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NEW YORK — The idea for the blue and pink spray-painted motorcycles in the window of the new Ricky’s NYC on Fifth Avenue came to Todd Kenig late one night. So did the concept of showcasing boxes of Mr. Bubble alongside Mr. Bubble pajamas, a previous window design.

This story first appeared in the September 20, 2002 issue of WWD.  Subscribe Today.

Health and beauty remains at the core of the growing network of family-owned shops — although that’s not obvious at first glance. Ricky’s windows will soon pay homage to Scooby-Doo.

Kenig and his fiancée, Carmen Roman, have “funkified” Ricky’s with neon lights, retro merchandise and pulsing music. So declared Kenig Wednesday, at the grand opening of the company’s 10th Manhattan site and largest store yet.

On Fifth Avenue between 42nd and 43rd streets the 5,700-square-foot space, plays out on two floors and is the second Ricky’s to include a hair salon, a feature being considered for other units. However, assured Kenig, the cuts and color offered will not be your usual trim. “There are too many salons, we want to do something ‘out there.’”

Kenig’s brother Ricky is the store’s namesake, but he has been taking a less visible role as he devotes himself to creative product development. Their father squares off the four-pillar ownership team. Roman and Todd Kenig are primarily guiding the growth.

Once a discount city drugstore, in the past five years, Ricky’s has morphed into a “comfort store,” explained Kenig, sitting with Roman in the new store’s three-chair salon. “You really need nothing [here] but you have to have something.” He said they discovered it no longer paid to sell prescriptions, boxes of Tide or bottles of water for a 20-cent markup with national chains like CVS and Rite Aid now competing on every corner. So in came the makeup, wild wigs, face and body products and vast selection of hair care. Also sprinkled into the mix are respective “zones” with candy, candles, fluffy slippers, novelty gifts and books, black lights and even an XXX adult toys nook.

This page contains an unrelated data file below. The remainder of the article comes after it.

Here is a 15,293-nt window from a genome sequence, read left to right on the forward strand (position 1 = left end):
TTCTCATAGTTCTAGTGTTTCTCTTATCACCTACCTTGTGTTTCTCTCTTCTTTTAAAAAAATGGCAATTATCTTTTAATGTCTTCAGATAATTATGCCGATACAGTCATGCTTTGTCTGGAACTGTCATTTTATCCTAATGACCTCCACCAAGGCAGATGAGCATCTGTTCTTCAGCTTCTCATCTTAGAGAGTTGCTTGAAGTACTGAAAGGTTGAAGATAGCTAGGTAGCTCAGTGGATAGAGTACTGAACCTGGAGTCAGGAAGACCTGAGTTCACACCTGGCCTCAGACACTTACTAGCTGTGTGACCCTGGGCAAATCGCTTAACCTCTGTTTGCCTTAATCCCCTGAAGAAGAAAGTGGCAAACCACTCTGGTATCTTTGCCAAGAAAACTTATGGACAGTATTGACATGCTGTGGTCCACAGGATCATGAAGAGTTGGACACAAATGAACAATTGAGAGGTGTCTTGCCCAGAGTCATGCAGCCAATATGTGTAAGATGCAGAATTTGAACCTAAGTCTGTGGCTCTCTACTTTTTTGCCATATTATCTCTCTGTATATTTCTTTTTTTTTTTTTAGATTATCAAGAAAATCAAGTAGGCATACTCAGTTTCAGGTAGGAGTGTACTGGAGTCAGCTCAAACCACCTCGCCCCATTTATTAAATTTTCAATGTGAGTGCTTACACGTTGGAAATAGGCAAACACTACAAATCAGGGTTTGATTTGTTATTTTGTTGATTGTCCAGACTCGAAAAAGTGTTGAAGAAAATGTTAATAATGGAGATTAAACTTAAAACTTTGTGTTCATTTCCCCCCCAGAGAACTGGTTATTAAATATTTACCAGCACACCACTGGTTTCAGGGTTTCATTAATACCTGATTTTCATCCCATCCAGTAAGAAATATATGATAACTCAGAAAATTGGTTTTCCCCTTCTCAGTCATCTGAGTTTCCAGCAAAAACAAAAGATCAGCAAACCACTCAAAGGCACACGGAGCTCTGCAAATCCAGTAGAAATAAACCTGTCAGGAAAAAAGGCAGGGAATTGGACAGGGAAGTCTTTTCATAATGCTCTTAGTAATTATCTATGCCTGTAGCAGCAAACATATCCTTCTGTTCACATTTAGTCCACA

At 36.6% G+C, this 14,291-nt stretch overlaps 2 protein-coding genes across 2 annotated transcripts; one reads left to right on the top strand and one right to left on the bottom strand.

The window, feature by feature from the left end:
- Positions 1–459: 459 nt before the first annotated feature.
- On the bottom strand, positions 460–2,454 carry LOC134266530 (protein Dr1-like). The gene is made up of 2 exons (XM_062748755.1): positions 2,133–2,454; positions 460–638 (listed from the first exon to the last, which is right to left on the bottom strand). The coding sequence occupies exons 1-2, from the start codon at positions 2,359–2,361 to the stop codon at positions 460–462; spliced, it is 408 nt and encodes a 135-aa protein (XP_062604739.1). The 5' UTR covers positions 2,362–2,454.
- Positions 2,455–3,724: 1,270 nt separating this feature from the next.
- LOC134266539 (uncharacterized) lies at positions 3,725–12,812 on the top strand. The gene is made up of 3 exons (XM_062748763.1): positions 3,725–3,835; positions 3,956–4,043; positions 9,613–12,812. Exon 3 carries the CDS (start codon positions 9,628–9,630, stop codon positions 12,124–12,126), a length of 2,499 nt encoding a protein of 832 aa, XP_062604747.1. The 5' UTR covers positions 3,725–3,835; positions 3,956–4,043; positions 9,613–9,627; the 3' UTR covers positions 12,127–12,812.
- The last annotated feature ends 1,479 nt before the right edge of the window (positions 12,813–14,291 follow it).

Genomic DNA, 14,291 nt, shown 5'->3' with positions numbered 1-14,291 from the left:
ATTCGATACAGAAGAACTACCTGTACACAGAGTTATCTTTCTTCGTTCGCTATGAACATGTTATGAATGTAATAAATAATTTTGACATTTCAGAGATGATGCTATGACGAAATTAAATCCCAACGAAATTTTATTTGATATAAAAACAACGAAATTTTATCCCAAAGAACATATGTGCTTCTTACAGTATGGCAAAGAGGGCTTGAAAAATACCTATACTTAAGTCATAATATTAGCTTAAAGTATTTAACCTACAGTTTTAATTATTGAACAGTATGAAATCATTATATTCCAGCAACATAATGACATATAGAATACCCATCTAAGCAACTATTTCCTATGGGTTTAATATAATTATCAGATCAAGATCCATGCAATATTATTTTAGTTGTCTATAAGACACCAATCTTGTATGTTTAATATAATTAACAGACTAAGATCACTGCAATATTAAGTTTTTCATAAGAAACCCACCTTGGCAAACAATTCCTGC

“We want to offer something for everyone in the family,” Kenig said. Despite the smattering of adult merchandise, Ricky’s presents a fun, lighthearted atmosphere with ceilings of blue sky and clouds and neon strips running up the handrail on the stairway. There is even a theater-like marquis hanging from the center of the first-floor ceiling. The flooring alternates from pink and blue squares with sparkles to shiny silver aluminum to polished hardwood, depending on the zone. A pinball machine in the candy zone bats at gumballs.

Five years ago, Ricky’s was operating three stores registering sales of $3 million to $5 million. Now with 10 Manhattan shops, one in Scarsdale and at least one planned for Los Angeles next spring, Kenig expects sales to reach $20 million to $30 million in 2003. In the number of stores and size of store, “we want to go bigger and bigger and bigger,” Kenig said. Eventually, that could include a Ricky’s in every college town and in other metropolitan areas such as Miami. In five years, there could be 30 to 50 Ricky’s.

A mainstay of the beauty department is Ricky’s private Mattése color line, which is given ample space in counters along the left wall at the store’s entrance. Last year, Ricky’s introduced another exclusive brand called Fierce but it was discontinued to focus on Mattése, which “is still on fire,” Kenig said. Other beauty items include Frownies, Dirty Girl lip glosses, Ben Nye glitter, Perfumeria Gal lip balms and Fira cosmetics palettes.

At the rear of the first floor is the bath department with wooden fixtures and flooring and a hefty assortment of brands, including Blue Q, Dirty Girl, Queen, Earth Therapeutics, Kiss My Face, Jason, Jack Black, Archipelago Botanicals and Masada. Customer-blended oils are also offered.

Upstairs in the salon area, there is also a broad product range that includes MOP, Difi, Sorbie, Hair Sexy Concepts, Nexus, Multiplicity, Terax, Curl Friends, Aura, Fantasia IC and Lamaur. Redken, Paul Mitchell and Sebastian are expected to be added soon.

“We have the exact same product as Bendel’s,” said Kenig, referring to the pricey uptown specialty store, “without the pressure or the attitude.”

Here, said Kenig, “the merchandise is as eclectic as the customer, which includes everyone from conservative women to college students to drag queens.”

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